Pizzicato, both elegant and brutal, is at the center of this one. Arguably the first “extended-technique” in music for bowed string instruments of the classical era, pizzicato highlights mood and rhythm, expands available colors in an artist’s palette, and is capable of bringing both dance-like lightness and explosive power to a composition.
In a season brimming with new work, we’re eager to present two of the cornerstones of the string quartet repertoire, with Beethoven’s inviting Quartet No. 10, Op. 74 “Harp” and Ravel’s euphoric String Quartet. The pizzicato passages that mark the second movement of the latter are a nod to both Javanese gamelan orchestration and fandango rhythms, and the nickname of the former speaks for itself.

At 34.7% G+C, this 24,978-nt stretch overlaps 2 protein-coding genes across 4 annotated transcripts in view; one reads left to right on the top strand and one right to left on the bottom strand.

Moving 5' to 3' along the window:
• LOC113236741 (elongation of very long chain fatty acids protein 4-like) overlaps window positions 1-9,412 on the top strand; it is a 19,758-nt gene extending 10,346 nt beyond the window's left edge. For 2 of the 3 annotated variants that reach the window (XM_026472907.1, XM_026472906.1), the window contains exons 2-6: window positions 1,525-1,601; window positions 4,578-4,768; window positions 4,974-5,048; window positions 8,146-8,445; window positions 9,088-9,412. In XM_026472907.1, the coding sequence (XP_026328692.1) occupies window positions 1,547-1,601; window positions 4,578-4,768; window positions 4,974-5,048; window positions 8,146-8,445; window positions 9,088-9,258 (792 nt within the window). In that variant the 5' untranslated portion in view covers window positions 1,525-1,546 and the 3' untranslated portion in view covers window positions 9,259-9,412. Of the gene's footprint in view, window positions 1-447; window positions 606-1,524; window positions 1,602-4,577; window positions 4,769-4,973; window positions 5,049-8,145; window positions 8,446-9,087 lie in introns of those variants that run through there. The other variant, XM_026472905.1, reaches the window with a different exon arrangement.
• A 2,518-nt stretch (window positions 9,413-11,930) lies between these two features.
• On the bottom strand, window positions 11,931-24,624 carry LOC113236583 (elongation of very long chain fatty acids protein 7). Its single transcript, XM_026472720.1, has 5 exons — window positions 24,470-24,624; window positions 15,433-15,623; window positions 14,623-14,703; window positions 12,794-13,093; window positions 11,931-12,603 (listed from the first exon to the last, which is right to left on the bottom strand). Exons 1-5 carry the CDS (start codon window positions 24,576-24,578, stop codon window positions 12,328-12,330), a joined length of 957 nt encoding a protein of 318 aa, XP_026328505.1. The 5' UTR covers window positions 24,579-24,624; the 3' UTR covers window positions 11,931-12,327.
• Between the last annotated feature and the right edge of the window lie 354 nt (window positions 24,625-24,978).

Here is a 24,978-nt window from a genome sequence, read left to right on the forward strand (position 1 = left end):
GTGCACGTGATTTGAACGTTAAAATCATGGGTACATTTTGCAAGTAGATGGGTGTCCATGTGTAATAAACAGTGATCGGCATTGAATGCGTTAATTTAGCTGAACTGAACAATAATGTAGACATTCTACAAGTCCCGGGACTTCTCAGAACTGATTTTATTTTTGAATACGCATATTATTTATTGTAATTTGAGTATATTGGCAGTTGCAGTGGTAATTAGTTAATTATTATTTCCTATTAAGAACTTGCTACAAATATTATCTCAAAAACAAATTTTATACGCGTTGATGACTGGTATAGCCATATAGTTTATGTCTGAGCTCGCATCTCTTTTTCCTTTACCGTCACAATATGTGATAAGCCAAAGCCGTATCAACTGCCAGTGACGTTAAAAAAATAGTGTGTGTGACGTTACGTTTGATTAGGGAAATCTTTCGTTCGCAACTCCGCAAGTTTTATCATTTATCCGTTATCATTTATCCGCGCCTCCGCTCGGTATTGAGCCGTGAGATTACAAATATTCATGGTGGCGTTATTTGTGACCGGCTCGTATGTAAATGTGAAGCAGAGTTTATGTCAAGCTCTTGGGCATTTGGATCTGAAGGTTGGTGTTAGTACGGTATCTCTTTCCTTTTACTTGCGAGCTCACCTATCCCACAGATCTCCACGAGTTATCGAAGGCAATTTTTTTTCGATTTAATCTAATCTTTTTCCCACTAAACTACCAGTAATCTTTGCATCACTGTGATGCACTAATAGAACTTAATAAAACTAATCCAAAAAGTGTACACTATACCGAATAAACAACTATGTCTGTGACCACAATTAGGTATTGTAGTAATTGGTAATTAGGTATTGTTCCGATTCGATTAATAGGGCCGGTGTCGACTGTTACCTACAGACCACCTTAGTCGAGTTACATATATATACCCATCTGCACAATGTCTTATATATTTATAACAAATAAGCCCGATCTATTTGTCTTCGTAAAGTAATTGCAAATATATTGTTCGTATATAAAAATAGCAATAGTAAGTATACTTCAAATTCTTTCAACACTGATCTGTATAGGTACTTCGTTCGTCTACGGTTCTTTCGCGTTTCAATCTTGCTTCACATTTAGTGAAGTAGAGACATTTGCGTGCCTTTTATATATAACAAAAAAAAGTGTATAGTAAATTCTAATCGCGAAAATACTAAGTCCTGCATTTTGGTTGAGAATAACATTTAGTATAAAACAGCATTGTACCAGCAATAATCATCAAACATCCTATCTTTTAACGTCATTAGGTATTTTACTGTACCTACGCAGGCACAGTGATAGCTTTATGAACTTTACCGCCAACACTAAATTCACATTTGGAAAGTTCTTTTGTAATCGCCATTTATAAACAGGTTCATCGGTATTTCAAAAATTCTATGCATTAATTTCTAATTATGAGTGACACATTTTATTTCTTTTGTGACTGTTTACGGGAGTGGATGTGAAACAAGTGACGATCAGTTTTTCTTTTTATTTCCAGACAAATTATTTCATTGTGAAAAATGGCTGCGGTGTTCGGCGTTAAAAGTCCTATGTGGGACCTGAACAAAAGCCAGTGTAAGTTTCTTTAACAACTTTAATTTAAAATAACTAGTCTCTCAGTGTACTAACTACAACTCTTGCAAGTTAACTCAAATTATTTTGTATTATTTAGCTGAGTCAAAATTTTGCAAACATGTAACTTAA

For this century’s entry, we turn to a piece we recorded on our first album by Ben Hjertmann. Ben will tell you that he penned his String Quartet No. 2, Étude at the zenith of a self-imposed caffeine binge, and when you see us assaulting our instruments with guitar picks, you’ll see where that took him.
Ravel - String Quartet in F major
Beethoven - String Quartet No. 10, Op. 74 "Harp"
Ben Hjertmann - String Quartet No. 2 Étude